If you're just delving into gardening, here are some basic tips:

Start small. A few flowers or a couple of vegetables are a good beginning to see how you do...and if you really like being a gardener.

Decide what kind of gardener you want to be. Are you okay with using synthetic chemicals or do you prefer to be more Earth-friendly? Your growing methods and product purchases will differ drastically depending on which route you choose. What do you want to try your hand at growing? There's a whole world of plants out there; tropicals, perennials, annuals, vegetables, houseplants, fruits, etc.

Find a local expert and follow their advice. Every region has a different climate and different soil. While you can control some of your environmental surroundings, your best bet is to take the advice of somebody who knows. Most counties in the U.S. have an Extension Service with volunteers ready to answer any of the questions posed to them at no charge. Also, most nursery employees are knowledgeable about the plants they sell, so don't be afraid to ask questions while shopping. Lastly, it seems every big city has at least one gardening guru with a regular newspaper column or radio show. Keep up with them to get the latest news on regional trends and tips.

Study, Study, Study If your local gardening expert has books available for purchase, even better. Gaining knowledge is the best preparatory step in becoming a successful gardener. There are several really good, general gardening books out on the market, but take their advice with a grain of salt; it may not be applicable in your area. The Dave's Garden forums are also a wonderful source for asking questions and receiving friendly, time-tested advice.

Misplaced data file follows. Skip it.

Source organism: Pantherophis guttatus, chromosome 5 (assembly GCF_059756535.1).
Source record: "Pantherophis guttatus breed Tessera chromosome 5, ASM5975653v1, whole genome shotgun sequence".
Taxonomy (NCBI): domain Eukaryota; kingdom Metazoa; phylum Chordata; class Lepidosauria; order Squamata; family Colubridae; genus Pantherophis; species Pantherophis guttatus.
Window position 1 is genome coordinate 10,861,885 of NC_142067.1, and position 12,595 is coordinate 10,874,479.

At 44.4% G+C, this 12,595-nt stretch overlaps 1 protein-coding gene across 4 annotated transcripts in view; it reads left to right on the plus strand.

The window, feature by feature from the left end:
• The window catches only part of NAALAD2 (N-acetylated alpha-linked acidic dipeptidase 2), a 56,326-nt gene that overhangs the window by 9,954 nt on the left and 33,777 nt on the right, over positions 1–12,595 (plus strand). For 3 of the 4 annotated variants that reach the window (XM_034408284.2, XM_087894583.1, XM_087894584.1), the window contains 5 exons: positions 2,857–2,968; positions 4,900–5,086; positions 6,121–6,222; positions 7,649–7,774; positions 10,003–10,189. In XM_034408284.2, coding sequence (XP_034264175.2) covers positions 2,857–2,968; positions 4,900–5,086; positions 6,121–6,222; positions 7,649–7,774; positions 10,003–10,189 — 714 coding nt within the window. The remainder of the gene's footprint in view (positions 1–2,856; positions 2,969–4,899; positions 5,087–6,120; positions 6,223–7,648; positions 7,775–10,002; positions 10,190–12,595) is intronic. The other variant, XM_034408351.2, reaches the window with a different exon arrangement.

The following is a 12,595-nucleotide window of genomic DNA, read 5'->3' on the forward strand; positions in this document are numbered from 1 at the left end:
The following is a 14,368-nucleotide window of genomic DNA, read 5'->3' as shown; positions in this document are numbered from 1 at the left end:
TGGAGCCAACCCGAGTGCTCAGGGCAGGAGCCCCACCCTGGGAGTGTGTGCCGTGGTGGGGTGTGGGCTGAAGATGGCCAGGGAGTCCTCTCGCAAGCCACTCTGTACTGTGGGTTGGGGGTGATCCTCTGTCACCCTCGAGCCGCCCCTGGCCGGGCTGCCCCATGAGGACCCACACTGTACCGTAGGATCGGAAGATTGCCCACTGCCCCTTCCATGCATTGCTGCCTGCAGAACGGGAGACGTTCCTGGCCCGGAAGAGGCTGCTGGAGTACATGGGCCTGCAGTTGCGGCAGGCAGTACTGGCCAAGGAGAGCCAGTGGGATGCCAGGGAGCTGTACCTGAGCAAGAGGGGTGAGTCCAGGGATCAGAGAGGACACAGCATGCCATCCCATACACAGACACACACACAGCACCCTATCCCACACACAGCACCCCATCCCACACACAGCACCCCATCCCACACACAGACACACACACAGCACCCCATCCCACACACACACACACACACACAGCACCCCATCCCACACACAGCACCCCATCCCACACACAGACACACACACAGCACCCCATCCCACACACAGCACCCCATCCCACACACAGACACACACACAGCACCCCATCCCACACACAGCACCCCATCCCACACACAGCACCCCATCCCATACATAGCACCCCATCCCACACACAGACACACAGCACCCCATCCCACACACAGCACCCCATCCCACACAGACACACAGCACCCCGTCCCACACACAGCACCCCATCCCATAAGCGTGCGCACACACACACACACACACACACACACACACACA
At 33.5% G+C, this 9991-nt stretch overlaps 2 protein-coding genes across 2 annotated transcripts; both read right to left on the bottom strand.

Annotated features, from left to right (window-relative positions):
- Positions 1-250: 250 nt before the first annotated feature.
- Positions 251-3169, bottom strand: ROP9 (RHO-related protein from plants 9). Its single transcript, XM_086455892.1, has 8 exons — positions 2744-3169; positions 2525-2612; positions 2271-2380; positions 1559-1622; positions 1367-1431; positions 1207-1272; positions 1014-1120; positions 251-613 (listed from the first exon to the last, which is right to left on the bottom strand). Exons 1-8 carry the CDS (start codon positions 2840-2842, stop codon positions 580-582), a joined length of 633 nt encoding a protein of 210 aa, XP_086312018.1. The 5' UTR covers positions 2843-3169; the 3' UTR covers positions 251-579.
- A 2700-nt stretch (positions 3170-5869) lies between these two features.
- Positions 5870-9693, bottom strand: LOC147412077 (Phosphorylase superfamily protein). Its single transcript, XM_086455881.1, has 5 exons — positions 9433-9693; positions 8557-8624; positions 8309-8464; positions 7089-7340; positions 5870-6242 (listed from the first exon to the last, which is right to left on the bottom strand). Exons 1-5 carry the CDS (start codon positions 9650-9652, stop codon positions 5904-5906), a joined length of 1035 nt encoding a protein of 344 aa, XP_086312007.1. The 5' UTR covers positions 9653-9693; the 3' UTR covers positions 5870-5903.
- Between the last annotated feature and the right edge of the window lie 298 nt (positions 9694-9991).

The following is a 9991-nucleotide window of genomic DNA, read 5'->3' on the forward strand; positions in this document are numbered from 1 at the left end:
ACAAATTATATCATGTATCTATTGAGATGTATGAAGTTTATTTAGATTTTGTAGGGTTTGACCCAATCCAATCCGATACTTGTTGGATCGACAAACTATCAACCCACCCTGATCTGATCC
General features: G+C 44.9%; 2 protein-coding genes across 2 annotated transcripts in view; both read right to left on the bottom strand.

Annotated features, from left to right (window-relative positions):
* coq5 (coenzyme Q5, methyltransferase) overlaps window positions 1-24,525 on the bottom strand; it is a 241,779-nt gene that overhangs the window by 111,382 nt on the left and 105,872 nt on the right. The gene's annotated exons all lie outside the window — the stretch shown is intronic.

Be realistic and be ready to work Don't expect your plants to thrive if you don't properly care for them. Gardening, like marriage, takes work and commitment. But sometimes, despite your best efforts, things can still go wrong. Dust yourself off and try again

Those are some general questions and things to consider before getting started. How about a few specific topics that frequently confound newbie gardeners?

For instance, many beginners are confused about whether or not to start plants from seed or to buy more mature plants (or transplants) from a retailer. Again, there a few things to consider before making your decision:

Starting seeds yourself generally isn't difficult, but, in the case of starting transplants, you'll need several supplies and adequate space for indoor grow lights, etc. You'll also need to do a little bit more planning to ensure your plants are ready to go outside at the proper time, unless you strictly grow direct-sow type plants such as radishes and carrots.

If you're interested in growing a greater variety of plants - say, an heirloom type of tomato or a Mammoth Russian sunflower - you may have no choice but to grow from seed, since retailers don't usually offer unusual plants. Their inventory is dictated by what is popular.

Also, there are some vegetables you simply don't and can't buy as transplants, like carrots or radishes. So if you want to grow those, you are limited to seed starting only.